On about 60% of the ships that I inspected in 2007 and the first half of 2008, including new and old ships, machine parts were still being hand-washed in diesel in the machine room. Fuel valves were being pressure-tested using diesel, and on many ships there were no extractor fans in these environments. All this despite the fact we are now in 2008! There have been machines for washing motor parts on the market for many years, such as the Vivek type, as well as ecological pressure-testing liquids such as Unitor.
Over the years I have also been worried about the poor work environment on ferries, and in this case I am referring mainly to the catering personnel. On most of the ferries I have inspected, large packages are used for wine, milk, carbonated drinks, flour and so on, and one package often contains 20 litres or more.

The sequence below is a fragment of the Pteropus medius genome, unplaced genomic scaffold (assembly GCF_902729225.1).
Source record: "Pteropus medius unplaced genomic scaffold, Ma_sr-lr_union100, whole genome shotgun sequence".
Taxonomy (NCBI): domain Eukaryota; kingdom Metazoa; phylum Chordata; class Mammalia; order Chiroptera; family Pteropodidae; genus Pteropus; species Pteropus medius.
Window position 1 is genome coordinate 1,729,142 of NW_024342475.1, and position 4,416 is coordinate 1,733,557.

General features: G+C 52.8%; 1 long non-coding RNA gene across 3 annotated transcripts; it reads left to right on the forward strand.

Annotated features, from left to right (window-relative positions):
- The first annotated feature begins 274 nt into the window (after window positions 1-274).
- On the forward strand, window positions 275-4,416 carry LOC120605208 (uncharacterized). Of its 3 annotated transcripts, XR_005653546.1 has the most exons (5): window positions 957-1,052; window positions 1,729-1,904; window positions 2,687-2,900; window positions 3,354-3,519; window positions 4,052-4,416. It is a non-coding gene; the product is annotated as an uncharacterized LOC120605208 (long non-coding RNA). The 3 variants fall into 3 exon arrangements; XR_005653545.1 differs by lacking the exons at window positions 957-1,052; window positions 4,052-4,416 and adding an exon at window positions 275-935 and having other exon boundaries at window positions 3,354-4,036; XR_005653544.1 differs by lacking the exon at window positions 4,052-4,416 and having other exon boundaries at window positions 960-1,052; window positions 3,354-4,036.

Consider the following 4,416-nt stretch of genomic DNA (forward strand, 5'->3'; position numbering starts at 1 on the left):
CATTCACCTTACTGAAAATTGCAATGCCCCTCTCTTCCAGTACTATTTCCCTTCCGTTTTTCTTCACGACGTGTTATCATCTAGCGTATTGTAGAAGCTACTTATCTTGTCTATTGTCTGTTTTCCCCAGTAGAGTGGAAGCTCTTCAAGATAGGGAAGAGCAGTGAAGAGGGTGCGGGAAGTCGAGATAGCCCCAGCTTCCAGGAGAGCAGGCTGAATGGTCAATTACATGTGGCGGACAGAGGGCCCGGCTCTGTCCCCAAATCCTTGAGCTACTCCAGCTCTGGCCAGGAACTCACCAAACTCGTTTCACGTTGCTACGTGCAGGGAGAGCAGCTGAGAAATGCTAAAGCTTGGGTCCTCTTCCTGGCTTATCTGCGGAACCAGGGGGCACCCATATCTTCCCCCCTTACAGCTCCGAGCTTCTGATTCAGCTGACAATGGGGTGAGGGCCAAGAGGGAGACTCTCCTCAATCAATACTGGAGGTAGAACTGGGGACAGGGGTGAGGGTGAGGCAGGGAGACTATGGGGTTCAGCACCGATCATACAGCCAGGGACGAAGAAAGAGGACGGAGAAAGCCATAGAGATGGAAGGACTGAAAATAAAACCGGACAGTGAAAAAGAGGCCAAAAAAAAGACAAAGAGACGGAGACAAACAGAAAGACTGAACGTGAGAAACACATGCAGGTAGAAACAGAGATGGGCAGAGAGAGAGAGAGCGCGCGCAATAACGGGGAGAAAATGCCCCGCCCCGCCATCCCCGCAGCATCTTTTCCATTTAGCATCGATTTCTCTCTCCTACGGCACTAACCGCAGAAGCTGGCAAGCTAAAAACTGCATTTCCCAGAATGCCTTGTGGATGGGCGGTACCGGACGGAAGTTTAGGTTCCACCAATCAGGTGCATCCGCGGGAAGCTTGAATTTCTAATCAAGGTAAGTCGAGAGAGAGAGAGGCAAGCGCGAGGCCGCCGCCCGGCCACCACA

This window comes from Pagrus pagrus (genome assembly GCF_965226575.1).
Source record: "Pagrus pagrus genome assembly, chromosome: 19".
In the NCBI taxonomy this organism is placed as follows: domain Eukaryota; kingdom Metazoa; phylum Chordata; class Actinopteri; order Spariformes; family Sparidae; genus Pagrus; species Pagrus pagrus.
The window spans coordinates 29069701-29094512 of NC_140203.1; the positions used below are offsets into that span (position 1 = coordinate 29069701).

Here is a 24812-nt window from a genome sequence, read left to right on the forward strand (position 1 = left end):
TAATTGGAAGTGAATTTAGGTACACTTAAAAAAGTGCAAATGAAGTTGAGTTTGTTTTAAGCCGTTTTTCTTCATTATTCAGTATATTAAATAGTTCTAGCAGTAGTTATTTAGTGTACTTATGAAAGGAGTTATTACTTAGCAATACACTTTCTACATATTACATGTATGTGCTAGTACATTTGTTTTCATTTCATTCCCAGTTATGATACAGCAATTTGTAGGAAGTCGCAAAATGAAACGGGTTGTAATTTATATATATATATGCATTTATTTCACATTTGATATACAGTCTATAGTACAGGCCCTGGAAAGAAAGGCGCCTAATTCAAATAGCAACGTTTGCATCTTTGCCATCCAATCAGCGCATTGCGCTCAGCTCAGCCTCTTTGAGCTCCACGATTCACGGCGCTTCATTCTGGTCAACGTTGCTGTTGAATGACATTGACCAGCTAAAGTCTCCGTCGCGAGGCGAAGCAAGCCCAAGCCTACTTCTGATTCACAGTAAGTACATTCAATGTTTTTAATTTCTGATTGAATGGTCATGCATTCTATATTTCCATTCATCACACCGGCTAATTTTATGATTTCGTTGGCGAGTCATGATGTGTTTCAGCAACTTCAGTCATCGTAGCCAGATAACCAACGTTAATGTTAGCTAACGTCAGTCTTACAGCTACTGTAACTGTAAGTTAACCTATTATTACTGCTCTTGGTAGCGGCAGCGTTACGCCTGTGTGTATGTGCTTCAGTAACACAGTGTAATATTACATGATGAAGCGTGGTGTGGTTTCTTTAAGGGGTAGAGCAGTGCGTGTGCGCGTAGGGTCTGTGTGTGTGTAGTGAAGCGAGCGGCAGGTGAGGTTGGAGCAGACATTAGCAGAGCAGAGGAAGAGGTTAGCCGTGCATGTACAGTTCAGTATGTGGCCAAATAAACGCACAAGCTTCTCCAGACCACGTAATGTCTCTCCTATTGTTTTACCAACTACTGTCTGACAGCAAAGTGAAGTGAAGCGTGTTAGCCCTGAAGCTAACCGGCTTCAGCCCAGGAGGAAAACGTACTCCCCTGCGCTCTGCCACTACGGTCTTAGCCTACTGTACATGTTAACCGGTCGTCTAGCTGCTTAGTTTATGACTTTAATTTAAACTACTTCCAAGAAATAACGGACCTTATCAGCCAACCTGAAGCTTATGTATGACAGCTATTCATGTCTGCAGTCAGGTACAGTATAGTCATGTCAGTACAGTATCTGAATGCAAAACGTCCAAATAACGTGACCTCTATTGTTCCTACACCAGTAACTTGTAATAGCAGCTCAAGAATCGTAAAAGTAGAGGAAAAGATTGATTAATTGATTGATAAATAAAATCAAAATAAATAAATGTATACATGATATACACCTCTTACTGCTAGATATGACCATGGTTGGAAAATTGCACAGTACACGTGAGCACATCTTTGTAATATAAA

The problem is that it is generally women who have to lift these packages onboard and workstations on a ferry are often built according to overall ship design. This means that they are often located in less than ergonomic places. As a result, people working in such workstations risk having problems with their necks and shoulders, and consequently are off sick for long periods.
Fall protection is something which is often overlooked when constructing ships, as well as working positions. Sometimes even new ships look similar to those built in the 19th century (wooden scaffolding) and I have found any number of waist straps on ships, despite these being prohibited many years ago.
No, work environment on ships leaves a lot to be desired. But as I usually say, every step forward is at least not a step backwards.
Karl-Arne Johansson, Seko Sjöfolk